5. 5 out of 5

    Madelon North

    I did enjoy this book. I particularly liked the insight into each of the leaders and how they came to power and their insights into each of the research questions posited by the authors. I think there were some great lessons in here and it is inspiring to know that it is possible for women to overcome the gender stereotypes and all manner of glass to become leaders of different countries all in different ways. I also liked that they mention at the start that they are aware they’re talking from t I did enjoy this book. I particularly liked the insight into each of the leaders and how they came to power and their insights into each of the research questions posited by the authors. I think there were some great lessons in here and it is inspiring to know that it is possible for women to overcome the gender stereotypes and all manner of glass to become leaders of different countries all in different ways. I also liked that they mention at the start that they are aware they’re talking from the binary, and that they weren’t being as intersectional as they could have been. My only issue is with some of the research terminology and that is 100% a me thing, but it really did bring down the experience of reading it. And I felt it got a little repetitive towards the end. Apart from this though I do think it’s a fantastic read for everyone regardless of their gender identity.

  6. 5 out of 5

    Alana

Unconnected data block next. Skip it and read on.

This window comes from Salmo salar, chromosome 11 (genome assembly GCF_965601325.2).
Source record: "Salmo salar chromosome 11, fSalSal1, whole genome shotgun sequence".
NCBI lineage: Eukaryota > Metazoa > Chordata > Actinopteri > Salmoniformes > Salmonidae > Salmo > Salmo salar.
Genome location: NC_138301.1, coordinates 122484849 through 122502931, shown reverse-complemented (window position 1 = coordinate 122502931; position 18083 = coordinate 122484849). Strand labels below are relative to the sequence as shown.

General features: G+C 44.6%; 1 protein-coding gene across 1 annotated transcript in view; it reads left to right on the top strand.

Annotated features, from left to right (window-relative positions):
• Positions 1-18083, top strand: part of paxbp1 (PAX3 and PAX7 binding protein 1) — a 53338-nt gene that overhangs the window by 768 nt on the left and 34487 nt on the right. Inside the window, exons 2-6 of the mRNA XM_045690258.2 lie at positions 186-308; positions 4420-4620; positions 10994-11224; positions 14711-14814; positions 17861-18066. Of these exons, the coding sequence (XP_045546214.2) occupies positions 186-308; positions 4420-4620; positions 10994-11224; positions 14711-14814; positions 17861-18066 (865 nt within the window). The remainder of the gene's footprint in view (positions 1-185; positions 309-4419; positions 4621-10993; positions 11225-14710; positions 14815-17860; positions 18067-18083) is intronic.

Women and Leadership packed a (very well researched, well written, upsetting and empowering) punch! This book was a unique and personal insight into the plight of women who clambered over adversity to get to where they are. This book was co-authored by Julia Gillard, Australia’s first woman prime minister, and Ngozi Okonjo-Iweala, former Nigerian finance minister. It focuses on the gender dynamics that permeate politics, that spawn and constrict women in leadership, and answers the question of w Women and Leadership packed a (very well researched, well written, upsetting and empowering) punch! This book was a unique and personal insight into the plight of women who clambered over adversity to get to where they are. This book was co-authored by Julia Gillard, Australia’s first woman prime minister, and Ngozi Okonjo-Iweala, former Nigerian finance minister. It focuses on the gender dynamics that permeate politics, that spawn and constrict women in leadership, and answers the question of why there are so few women at the top level of politics. Julia and Ngozi are generous with their own experiences as women in the top jobs, but also draw upon the experiences of eight other women, including Jacinda Adern, Hillary Clinton, Ellen Johnson Sirleaf, Theresa May, Michelle Bachelet, Joyce Banda, Erna Solberg, and Christine Lagarde. This book does not shy from the reality – it illustrates the good, the bad and the ugly. I was so impressed with the vulnerability of the women in sharing their insecurities, their fears, and the motivation they found to rise above the rampant sexist and misogynistic fibers that creep the walls of our parliamentary or presidential offices. I have always believed that to be it, you need to see it. It can be so isolating to want something that you struggle to envisage. Many young women have the ambition, the intelligence and the strength for a prosperous career in politics or power or leadership, but the road forward is murky. In all our work, we should be driving mentorship to those less senior women, and have the courage to look up and ask for help from the women who have been where we are. That is the way forward: to be it and to see it. Start with this book.